Listing 12. getGreetingsUsingGET()


public getGreetingsUsingGET(extraHttpRequestParams?: any): Observable>Array>models.Greeting>> {
        return this.getGreetingsUsingGETWithHttpInfo(extraHttpRequestParams)
            .map((response: Response) => {
                if (response.status === 204) {
                    return undefined;
                } else {
                    return response.json() || {};
                }
            });
    }

Angular 2 uses observables, so getGreetingsUsingGET is in this idiom. We'll see how to use this in the Angular 2 in just a moment. First, we need to make two small changes that will get everything working together.

Connecting Angular 2 and Spring

At the head of the file, you'll find a variable assignment for basePath. For the sake of this example, change the variable to point to an HTTP localhost, as shown in Listing 13. (Of course, in a real-world app you would more likely modify the backend to support HTTPS.)

Listing 13. Updating basePath


protected basePath = 'http://localhost:8080';

Next, you'll modify the Spring app's GreetingController class. Modify the Greeting service method to allow cross-origin requests, as seen in Listing 14. This will allow the Spring app to handle requests from the Angular 2 app running on a different port.

Listing 14. Allowing cross-origin requests in Spring Web MVC


@CrossOrigin(origins = "http://localhost:9045")
public Greeting greeting(@RequestParam(value="name", defaultValue="World") String name) {
    return new Greeting(counter.incrementAndGet(),
                        String.format(template, name));
}

Using the generated Angular 2 code

Next you'll make two more changes to the Angular application. First, update the article/article-list.html file as seen in Listing 15.

Listing 15. article-list.html Modifications


>div *ngIf="isLoading">
    Loading…
>/div>

{{ greeting }}

>article *ngFor="let article of articles" class="article-list-item">
    >h4>>a [routerLink]="['/articles', article.id]">{{ article.title }}>/a>>/h4>
>/article>

Here you are adding an Angular template variable with {{ greeting }}, which is where the UI will output the greeting from the Spring backend.

Note that article-list.html file is an Angular template. It provides markup for the article-list component, which is defined in the /article/article-list.component.ts file. In Listing 16, I've updated that file with changes that are vital to making use of the generated Angular code. Apply these changed to article-list.component.ts, we'll take a look at this file in detail next.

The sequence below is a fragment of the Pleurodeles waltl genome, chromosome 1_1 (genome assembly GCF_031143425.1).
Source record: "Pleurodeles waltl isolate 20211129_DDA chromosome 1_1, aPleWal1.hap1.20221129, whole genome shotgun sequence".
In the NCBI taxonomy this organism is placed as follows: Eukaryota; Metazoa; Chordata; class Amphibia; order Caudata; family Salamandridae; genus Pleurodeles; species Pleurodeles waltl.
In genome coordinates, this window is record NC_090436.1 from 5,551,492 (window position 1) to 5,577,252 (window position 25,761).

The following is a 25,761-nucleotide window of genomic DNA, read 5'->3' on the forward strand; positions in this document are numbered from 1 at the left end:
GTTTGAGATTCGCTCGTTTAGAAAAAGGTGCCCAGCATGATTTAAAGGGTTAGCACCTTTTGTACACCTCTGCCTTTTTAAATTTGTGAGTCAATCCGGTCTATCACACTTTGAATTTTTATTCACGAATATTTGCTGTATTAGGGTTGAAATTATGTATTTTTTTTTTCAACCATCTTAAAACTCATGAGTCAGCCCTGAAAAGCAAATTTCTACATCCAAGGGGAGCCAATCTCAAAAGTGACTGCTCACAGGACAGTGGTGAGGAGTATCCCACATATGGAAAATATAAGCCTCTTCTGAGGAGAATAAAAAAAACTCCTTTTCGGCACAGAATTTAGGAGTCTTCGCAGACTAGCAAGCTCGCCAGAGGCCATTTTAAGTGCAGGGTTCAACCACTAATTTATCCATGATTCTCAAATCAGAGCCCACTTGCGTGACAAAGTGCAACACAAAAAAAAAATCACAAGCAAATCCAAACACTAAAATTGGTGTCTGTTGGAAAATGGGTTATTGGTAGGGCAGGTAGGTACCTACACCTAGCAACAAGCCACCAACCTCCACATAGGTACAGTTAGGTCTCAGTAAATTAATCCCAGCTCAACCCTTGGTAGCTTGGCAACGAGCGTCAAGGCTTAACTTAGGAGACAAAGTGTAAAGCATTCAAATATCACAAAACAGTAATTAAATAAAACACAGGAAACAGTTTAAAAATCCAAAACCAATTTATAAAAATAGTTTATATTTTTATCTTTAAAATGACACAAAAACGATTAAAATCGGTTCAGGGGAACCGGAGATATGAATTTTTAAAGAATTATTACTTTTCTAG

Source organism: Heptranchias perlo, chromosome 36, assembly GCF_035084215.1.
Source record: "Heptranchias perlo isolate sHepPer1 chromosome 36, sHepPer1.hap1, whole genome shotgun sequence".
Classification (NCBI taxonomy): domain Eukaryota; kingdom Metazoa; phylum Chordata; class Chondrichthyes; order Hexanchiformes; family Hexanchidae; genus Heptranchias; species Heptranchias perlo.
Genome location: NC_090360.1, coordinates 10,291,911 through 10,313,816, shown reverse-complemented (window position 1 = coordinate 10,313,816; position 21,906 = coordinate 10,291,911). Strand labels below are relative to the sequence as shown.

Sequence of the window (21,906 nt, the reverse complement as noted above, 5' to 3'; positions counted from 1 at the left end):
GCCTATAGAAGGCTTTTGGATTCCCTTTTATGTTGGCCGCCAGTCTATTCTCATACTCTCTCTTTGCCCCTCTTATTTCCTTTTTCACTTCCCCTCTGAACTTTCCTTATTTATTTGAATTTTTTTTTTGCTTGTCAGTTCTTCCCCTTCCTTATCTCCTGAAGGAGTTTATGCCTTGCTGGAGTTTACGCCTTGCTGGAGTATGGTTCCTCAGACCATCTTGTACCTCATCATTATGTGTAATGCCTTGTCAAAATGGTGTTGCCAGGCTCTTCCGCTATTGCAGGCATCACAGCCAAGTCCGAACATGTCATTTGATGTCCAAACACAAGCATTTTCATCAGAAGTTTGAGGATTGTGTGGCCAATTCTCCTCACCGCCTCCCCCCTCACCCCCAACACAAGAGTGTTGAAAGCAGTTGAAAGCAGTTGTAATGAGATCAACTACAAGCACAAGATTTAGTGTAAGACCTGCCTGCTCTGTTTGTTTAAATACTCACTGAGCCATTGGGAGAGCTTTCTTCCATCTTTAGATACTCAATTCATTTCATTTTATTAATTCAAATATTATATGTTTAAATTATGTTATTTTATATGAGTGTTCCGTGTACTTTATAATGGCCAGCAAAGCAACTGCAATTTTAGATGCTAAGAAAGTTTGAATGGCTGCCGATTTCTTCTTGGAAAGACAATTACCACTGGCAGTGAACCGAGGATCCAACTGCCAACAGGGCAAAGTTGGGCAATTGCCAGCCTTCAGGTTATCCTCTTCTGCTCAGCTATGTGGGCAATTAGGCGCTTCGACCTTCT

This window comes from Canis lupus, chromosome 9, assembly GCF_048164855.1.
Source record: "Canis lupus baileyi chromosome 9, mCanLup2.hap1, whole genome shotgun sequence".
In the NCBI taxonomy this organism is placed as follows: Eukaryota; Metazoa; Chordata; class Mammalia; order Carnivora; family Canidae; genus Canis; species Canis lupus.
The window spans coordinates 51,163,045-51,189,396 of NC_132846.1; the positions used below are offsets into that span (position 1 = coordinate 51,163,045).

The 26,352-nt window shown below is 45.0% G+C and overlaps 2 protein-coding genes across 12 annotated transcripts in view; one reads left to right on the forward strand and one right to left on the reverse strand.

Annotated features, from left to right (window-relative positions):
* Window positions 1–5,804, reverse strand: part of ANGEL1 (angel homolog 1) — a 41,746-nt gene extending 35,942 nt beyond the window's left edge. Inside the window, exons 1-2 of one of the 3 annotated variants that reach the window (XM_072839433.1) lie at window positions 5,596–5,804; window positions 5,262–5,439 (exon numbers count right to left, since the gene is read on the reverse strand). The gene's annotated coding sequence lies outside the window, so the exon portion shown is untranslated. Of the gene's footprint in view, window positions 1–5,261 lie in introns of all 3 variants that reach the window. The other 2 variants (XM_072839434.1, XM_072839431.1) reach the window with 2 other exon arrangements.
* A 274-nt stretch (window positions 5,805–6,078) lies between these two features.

Listing 16. Updates to article-list.component.ts


import { Component, ViewEncapsulation, OnInit, OnDestroy } from '@angular/core';

import { ArticleService } from './article.service';
import { Article } from './article.model';
import { Response } from '@angular/http';
import { GreetingcontrollerApi } from '../api/api'; // 1

/**
 * A simple component, which fetches articles list from HTTP API and displays them.
 */
@Component({
    selector: 'da-article-list',
    templateUrl: './article-list.html',
    styleUrls: ['./article-list.scss'],
    encapsulation: ViewEncapsulation.Emulated,
    providers: [ArticleService, GreetingcontrollerApi] // 2
})
export class ArticleListComponent implements OnInit, OnDestroy {
    private articles: Article[];
    private error: Response;
    private isLoading: boolean = true;
    greeting: string = ""; // 3

    constructor(private articleService: ArticleService, private greetingService: GreetingcontrollerApi) {} // 4

    ngOnInit(): void {
        this.articleService.getAll().subscribe(
            (data)  => this.articles = data,
            (error) => this.error = error,
            ()      => this.isLoading = false
        );
        param = { "name": "test" };
        this.greetingService.greetingUsingGET(param).subscribe( // 5
          (data) => this.greeting = data.content,
          (error) => this.error = error,
          () => {}
        );
    }

    ngOnDestroy(): void {}
}

Notes about the code

Listing 16 is commented with numbers, which I'll use to explain how ArticleListComponent works.

  1. Import the GreetingcontrollerApi class from the /api/api module.
  2. Add the GreetingcontrollerApi as a "provider." This allows the service to be injected into the class, in a fashion similar to Spring auto-wiring.
  3. Add the greeting member variable to the component. greeting is the variable the {{ greeting }} template variable will resolve to.
  4. Add the private greetingService: GreetingcontrollerApi argument to the constructor. This is where the controller is actually injected into the class. It will be available as a private member variable.
  5. Add the this.greetingService.greetingUsingGET(param) call. This is where you make use of the generated service class. The call returns an observable, which you will subscribe to in order to obtain the result.

Testing the app

Now when you run the Angular and Spring applications together, combining your backend and frontend code, you should see the UI in Figure 5.

api driven dev fig5 Matthew Tyson

Figure 5. The Angular UI with the Spring API greeting

Conclusion

Programming with APIs is a valuable enhancement to the software development lifecycle, in part because using APIs helps formalize our thinking about systems. As you've seen in this two-part article, capturing that thought in Java API definitions can be done at every stage of development.

In Part 1 we used OpenAPI to help define a BikeParts app, and you learned how using APIs formalizes requirements gathering. In Part 2, we've used automated to tools to generate application code from Java API definitions. With the PetStore app you saw how to generate frontend and backend code from an API. You also saw how to use application code to create an API.

APIs have been part of software development for decades, but they've moved to center stage in software development only recently. As the tooling around Java APIs continues to mature and improve, we will have even more options for putting APIs at the heart of Java-based software development. It will be interesting to see how API-driven development evolves over the next few years.